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Under Armour Hopes to Win Back Retailer Shelf Space

The bar was set low for Under Armour's (NYSE: UA) (NYSE: UAA) fourth-quarter earnings results, but investors were still shocked to see the sports apparel titan's latest operating and financial trends. Weak sales growth translated into more market-share losses over the holiday shopping period. The struggles aren't expected to go away soon, either, as the company projected another tough transition year in 2020.

In a conference call with Wall Street analysts, CEO Patrik Frisk and his team explained the main factors behind the operating slump and what Under Armour plans to do to turn the business around over the next year.

Let's look at a few highlights from that presentation.

Image source: Getty Images.

Not good enough

On my first call as CEO, I'll start by underscoring ... I'm not satisfied with where we are today. -- Frisk

The main big-picture problems, as Frisk sees them, are weak demand and a burdensome cost structure. The expense challenge is more easily fixed, although that restructuring is taking more time than management had hoped it would. Net loss over the holiday season was $15 million, after all, as selling expenses ticked up to 42.4% of sales from 42%.

Fixing demand is a taller order since it involves elevating the portfolio of footwear and apparel products to compete alongside full-price performance peers such as Nike (NYSE: NKE) rather than on discount shelves.

This past year's 3% revenue increase -- compared to Nike's 11% spike -- illustrates the scope of that innovation challenge. "We've been a very quiet brand for the past few years," Frisk admitted as he noted that retailers have lowered their allocation to its products.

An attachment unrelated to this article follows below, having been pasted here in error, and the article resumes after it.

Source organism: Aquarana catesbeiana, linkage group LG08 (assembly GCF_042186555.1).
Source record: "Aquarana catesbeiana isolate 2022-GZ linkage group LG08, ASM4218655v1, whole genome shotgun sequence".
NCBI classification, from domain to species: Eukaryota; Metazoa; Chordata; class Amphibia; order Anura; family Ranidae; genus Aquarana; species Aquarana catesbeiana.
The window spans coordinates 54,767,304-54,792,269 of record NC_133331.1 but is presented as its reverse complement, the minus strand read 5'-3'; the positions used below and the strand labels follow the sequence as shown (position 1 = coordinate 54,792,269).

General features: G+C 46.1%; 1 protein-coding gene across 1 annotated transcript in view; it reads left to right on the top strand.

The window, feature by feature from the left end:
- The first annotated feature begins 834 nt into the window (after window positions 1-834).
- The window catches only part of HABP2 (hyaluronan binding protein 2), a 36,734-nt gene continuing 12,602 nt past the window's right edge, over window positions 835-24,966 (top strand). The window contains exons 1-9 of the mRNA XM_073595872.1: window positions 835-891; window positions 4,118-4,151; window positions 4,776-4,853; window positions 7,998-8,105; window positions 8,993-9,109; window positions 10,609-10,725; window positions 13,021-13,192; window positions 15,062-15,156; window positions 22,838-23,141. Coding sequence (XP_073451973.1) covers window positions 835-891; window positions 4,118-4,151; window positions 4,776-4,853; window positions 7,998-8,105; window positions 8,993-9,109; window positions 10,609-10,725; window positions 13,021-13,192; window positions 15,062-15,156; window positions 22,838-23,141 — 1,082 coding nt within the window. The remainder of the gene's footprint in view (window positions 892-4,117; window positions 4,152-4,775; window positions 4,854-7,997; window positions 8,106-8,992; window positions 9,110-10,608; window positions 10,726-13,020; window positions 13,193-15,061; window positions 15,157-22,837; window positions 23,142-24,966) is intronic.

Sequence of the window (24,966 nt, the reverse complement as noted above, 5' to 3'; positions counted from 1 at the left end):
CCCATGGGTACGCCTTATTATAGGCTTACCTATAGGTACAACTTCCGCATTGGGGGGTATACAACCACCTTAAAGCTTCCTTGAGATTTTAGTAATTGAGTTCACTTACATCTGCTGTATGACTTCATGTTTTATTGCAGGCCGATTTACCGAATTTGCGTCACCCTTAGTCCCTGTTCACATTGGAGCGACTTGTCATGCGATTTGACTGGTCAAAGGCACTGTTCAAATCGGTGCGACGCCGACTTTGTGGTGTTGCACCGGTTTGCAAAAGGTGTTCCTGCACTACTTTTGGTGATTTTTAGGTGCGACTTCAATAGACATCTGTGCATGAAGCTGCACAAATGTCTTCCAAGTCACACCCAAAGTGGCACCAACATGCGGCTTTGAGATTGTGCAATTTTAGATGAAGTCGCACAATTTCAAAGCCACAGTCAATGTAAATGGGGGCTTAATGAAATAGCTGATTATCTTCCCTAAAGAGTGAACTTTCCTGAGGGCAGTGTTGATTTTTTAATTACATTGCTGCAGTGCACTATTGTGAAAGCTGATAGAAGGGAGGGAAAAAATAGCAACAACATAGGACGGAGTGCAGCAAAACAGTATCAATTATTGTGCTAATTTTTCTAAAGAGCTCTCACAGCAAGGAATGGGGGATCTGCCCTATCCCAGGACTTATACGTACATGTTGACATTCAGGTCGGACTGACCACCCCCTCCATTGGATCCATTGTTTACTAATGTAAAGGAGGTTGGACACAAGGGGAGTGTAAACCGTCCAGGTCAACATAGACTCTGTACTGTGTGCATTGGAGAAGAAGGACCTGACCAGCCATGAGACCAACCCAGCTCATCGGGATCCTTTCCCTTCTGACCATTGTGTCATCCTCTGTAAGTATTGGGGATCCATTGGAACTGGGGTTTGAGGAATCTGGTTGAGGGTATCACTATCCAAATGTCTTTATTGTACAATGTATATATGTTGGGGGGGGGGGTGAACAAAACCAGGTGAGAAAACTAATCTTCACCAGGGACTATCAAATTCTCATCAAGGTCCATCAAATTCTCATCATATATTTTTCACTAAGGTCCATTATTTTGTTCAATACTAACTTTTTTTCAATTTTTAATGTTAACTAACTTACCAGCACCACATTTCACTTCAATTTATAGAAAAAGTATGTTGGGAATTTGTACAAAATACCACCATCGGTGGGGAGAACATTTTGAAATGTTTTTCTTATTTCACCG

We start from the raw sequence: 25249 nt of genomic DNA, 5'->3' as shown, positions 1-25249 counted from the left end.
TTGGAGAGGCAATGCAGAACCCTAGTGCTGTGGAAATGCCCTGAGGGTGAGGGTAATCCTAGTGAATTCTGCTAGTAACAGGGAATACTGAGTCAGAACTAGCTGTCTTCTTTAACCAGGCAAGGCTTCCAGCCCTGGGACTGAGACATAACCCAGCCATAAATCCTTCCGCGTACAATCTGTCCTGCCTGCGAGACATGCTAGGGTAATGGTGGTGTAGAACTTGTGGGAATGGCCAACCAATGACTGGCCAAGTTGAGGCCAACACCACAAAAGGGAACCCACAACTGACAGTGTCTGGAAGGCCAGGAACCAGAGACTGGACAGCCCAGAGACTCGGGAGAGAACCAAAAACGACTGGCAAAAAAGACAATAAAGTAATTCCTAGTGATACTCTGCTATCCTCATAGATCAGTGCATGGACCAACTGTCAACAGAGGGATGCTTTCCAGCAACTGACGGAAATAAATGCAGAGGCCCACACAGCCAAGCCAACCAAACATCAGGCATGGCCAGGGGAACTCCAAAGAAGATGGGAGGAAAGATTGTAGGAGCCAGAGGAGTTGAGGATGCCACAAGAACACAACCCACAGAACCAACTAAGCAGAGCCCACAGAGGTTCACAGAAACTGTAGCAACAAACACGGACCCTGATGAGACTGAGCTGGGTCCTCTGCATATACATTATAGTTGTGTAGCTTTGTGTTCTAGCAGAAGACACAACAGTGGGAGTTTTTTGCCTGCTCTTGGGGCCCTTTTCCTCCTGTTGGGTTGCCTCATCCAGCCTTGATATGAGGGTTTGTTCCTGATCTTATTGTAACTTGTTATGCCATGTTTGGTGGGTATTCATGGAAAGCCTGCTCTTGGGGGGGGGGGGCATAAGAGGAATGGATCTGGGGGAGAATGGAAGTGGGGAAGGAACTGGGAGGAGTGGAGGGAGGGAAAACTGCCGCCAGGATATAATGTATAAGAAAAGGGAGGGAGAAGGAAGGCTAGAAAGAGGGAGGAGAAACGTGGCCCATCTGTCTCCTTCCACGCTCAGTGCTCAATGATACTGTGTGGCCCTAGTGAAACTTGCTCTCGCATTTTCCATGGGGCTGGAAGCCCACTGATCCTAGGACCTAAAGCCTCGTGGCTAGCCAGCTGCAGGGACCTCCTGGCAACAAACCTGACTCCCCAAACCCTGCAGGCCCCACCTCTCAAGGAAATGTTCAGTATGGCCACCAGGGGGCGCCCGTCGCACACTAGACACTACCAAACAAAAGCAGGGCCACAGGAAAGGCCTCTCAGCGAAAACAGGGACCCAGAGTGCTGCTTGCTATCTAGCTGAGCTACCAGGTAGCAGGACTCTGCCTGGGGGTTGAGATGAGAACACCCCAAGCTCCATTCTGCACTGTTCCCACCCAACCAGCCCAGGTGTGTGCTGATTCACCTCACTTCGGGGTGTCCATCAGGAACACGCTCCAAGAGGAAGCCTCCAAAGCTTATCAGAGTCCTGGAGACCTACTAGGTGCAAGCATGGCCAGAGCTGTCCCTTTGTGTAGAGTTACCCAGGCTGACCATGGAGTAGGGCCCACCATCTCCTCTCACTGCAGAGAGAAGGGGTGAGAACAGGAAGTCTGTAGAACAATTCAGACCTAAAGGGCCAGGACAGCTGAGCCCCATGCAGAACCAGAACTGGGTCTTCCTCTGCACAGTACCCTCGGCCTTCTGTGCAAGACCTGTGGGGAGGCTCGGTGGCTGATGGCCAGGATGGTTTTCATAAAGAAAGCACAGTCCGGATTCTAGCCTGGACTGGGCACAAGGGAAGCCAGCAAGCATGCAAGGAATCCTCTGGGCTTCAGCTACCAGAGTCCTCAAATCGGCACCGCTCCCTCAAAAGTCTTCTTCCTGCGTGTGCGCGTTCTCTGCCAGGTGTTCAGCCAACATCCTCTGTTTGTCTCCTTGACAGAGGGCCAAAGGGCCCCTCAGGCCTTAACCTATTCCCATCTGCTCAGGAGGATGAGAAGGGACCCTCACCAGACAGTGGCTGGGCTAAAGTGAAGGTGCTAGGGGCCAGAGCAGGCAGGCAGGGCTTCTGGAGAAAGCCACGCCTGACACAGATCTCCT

Platform problems

We're working to improve our e-commerce platform to better compete in today's ever-changing, highly competitive market. -- Frisk

In addition to the core product challenge, Under Armour is seeing weakness in its e-commerce selling platform. That channel has been critical to Nike's growth in recent quarters, including by soaring 38% last quarter. It was roughly flat at Under Armour.

Look for the company to pour cash into its digital shopping services, which executives hope will lift engagement while supporting more frequent purchasing. "There's a tremendous opportunity to right this business," Frisk said, "and we're not sitting idly by."

More than just tweaks

We are assessing a potential 2020 restructuring plan which could include approximately $325 million to $425 million of pre-tax restructuring-related charges. -- CFO David Bergman

Under Armour is changing its approach to the restructuring it has tried to implement since 2017. Those initiatives haven't solved the core demand or profitability challenges, so the company is going bigger, with potentially over $400 million in charges expected this year.

It's the consumer retailing specialist's biggest turnaround effort to date, and its main goals are to boost the brand so that consumers buy its products online and retailers are proud to allocate plenty of shelf space to the merchandise, too. Thus, investors can follow metrics such as core sales gains and gross profit margin to judge the rebound's success.

Yet, the forecast calling for lower U.S. sales this year implies that it likely won't be until at least 2021 that the comprehensive reboot starts delivering faster revenue growth for the business.

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Demitrios Kalogeropoulos owns shares of Nike, Under Armour (A and C shares). The Motley Fool owns shares of and recommends Nike and Under Armour (A and C shares). The Motley Fool has a disclosure policy.


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